Tonight’s adventure in motherhood?
Finding photos for my daughter’s (surprise!) yearbook ad that was due yesterday but that I’ve been allowed to submit tomorrow, because my daughter’s school yearbook people took pity on me after I begged.
Also, reading and helping with a few more college essays.
And when I finish that, I have to continue a search that I started this weekend, trying to find some training materials that I wrote … a LONG time ago … because the training would be at least as relevant now as when I first wrote it. Which is another story for another day.
Also, I had a glass of wine and sugar snap peas for dinner. And my daughter had a bagel and tater tots, and no I did not make that up, and yes, that’s actually what she asked for, and she had already eaten carrots and a pear for an afternoon snack, so when she asked for tater tots for dinner, I said, “sure.”
Do I have time to write tonight? Well, no. But, goddammit, a commitment is a commitment, and a post is a post, and this one right here? Well this one is number THIRTY ONE!
Ha! I did it.
Now, since you’re here, how about something from my archives – something I think you’ll enjoy:
Ruthie Colmer, Fork in the Road
Originally Posted on a different blog that I started and then abandoned
Cooking is in Ruthie Colmer’s DNA, thanks in large measure to a father who rose every morning to make breakfast for her and her brother. The third generation in a family of foodies, she has turned her home cooking talents into a thriving catering business, Fork in the Road.
“Years ago, when my boys were little, I needed some mad money for a project I wanted to do in our yard. A friend called to ask if I’d come to her house and make appetizers for a party she was hosting. Just like that (snap), I had my first catering job and the money for my project.”
What began as an in-home service, preparing lunch, dinner and appetizers in clients’ homes, is now a full-service catering operation. While there are a few signature items like candied bacon for which Ruthie has become well-known (sorry, that recipe’s secret), her favorite assignment is to prepare a special and unique menu that matches what her client or guest of honor will enjoy. A recent birthday dinner is a great example.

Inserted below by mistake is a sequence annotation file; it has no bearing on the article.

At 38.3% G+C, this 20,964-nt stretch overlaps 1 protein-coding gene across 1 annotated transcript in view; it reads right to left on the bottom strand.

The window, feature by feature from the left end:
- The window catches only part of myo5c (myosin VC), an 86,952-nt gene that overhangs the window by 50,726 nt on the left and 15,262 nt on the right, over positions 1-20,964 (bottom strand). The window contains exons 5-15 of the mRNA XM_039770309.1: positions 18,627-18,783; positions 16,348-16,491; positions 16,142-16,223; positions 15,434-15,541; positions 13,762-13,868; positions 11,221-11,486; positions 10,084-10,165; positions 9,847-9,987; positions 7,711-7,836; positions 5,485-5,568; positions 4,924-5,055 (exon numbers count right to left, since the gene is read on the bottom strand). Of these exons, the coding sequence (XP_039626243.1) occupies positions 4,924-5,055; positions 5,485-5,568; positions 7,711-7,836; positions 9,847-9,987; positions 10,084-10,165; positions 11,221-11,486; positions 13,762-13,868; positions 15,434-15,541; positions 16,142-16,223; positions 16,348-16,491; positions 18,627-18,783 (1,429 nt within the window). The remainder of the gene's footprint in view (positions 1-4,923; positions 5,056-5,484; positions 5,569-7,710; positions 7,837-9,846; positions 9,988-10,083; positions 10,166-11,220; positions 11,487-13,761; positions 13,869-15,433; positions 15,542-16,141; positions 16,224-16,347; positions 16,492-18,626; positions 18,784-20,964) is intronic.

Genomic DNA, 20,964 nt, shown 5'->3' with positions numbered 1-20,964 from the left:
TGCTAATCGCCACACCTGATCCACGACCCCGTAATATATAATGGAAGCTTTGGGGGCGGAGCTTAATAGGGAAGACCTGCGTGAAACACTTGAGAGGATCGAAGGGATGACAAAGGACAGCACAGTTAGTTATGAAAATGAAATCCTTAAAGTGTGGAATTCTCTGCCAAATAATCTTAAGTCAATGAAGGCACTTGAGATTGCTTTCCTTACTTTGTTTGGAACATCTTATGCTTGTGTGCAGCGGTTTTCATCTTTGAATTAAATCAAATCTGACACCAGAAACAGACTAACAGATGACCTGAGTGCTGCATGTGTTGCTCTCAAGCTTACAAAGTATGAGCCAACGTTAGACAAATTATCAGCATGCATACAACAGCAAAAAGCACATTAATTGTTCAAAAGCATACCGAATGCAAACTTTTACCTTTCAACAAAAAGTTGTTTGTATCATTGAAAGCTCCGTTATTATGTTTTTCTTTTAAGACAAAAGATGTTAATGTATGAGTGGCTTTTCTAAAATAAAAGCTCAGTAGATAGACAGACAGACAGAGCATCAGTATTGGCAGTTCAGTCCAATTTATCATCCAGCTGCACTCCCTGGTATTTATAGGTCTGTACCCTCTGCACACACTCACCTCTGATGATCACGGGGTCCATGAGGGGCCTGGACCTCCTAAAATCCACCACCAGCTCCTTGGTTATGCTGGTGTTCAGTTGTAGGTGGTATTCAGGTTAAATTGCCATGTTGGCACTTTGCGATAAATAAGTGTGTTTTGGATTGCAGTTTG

“They were big food people who’ve eaten at really incredible restaurants all over the world. For his wife’s birthday, the husband wanted a special, small, intimate dinner at home. He developed the menu, and I did my best to make it all happen – a perfect evening with delicious food.”
Ruthie’s grandmother Ruth, for whom she was named, was very well-regarded for her cooking in her home town of Moss Point, MS and neighboring Starkville. Percy, Ruthie’s grandfather, was a gardener who grew vegetables and flowers in abundance. Percy’s sisters doted on their two nephews, teaching them both to cook and to appreciate good food. Ruth’s son Bob, Ruthie’s dad, kept the tradition going.
“Brother John and I would come downstairs, and there he’d be in his flannel robe, making scrambled eggs and looking just like Dagwood,” Ruthie says of her father. “He and my uncle Fred taught us to appreciate good food of all types, formal and informal. I guess that’s where I learned that if it’s not good, it’s not worth the calories.”
As a custom cook, Ruthie has more tips on preparing food than recipes on hand to share (although she did agree to share one, below). Top on her tip sheet is using the freshest and most natural ingredients.
“When I was little, Grandaddy would take me riding in his wheelbarrow up and down hills and rows of his garden. I would eat tomatoes off the vine like apples from a tree. If some made it to the table, my grandmother would top the tomatoes with homemade mayonnaise – the best. From those experiences, I agree with Michael Pollen: if your grandmother wouldn’t recognize it as food, then it isn’t.”
Also high on her list are presentation and good company, tricks she learned from her mother, Elaine.
“If the food looks pretty and you’re with people you love, even the plainest dish tastes better. And it helps if you have some fresh flowers, too.”
Want to try your hand at one of her signature recipes? Here’s Ruthie’s recipe for Gazpacho Aspic.
Thanks to the cook for sharing, and cheers to eating something great in Memphis.
Ruthie Colmer’s Gazpacho Aspic
With a glass raised in toast to Elaine Stritch, “To the Ladies who Lunch.” I would truly be lost without you! Ruthie
4 envelopes unflavored gelatin
1 12 oz. can V8 or Zing Zang Bloody Mix
1 14.5 oz. can crushed tomatoes
3/4 c. beef broth
2 Tbsp. Italian dressing
2 stalks celery, finely chopped
1/2 green bell pepper, finely chopped
1/2 medium onion, finely chopped
2 cloves garlic, minced
3-4 dashes Tabasco (or more, or less)
Chopped fresh basil
Salt & pepper to taste
Mayonnaise (homemade or Duke’s)
Dissolve gelatin in V8 juice. Heat to boiling and set aside. In a large bowl. combine all remaining ingredients. Stir in gelatin mixture and pour into a well-greased 6 cup mold (or Pyrex dish, if cutting into squares). Refrigerate several hours or overnight. Cut into pieces and top with mayonnaise, a sprinkle of paprika and a sprig of fresh parsley.
NOTE: the gelatin, liquids and tomatoes need to be precise measures; everything else is really variable. You can add olives, or not, other kinds of fresh herbs or different seasoning. It’s only great if it tastes great to you, so experiment a little and make it your own.
This post is 31/56 in a self-directed challenge to write (or at least post) something (SOMETHING) every day – a birthday gift to me from me, because writing gives me a place to put the clutter that lives in my head.